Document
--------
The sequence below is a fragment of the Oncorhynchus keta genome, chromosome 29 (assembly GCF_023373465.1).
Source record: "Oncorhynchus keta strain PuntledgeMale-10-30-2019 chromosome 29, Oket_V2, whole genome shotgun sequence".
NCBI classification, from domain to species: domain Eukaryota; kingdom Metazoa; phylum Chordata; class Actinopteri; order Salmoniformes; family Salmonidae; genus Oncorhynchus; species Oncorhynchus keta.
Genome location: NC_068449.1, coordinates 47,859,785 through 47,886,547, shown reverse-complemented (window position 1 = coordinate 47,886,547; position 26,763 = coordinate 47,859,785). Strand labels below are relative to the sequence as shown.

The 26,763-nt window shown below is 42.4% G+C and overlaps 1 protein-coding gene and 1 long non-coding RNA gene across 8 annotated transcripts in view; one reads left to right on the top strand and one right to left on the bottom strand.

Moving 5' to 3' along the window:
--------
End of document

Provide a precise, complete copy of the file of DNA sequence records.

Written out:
The sequence below is a fragment of the Oncorhynchus keta genome, chromosome 29 (assembly GCF_023373465.1).
Source record: "Oncorhynchus keta strain PuntledgeMale-10-30-2019 chromosome 29, Oket_V2, whole genome shotgun sequence".
NCBI classification, from domain to species: domain Eukaryota; kingdom Metazoa; phylum Chordata; class Actinopteri; order Salmoniformes; family Salmonidae; genus Oncorhynchus; species Oncorhynchus keta.
Genome location: NC_068449.1, coordinates 47,859,785 through 47,886,547, shown reverse-complemented (window position 1 = coordinate 47,886,547; position 26,763 = coordinate 47,859,785). Strand labels below are relative to the sequence as shown.

The 26,763-nt window shown below is 42.4% G+C and overlaps 1 protein-coding gene and 1 long non-coding RNA gene across 8 annotated transcripts in view; one reads left to right on the top strand and one right to left on the bottom strand.

Moving 5' to 3' along the window: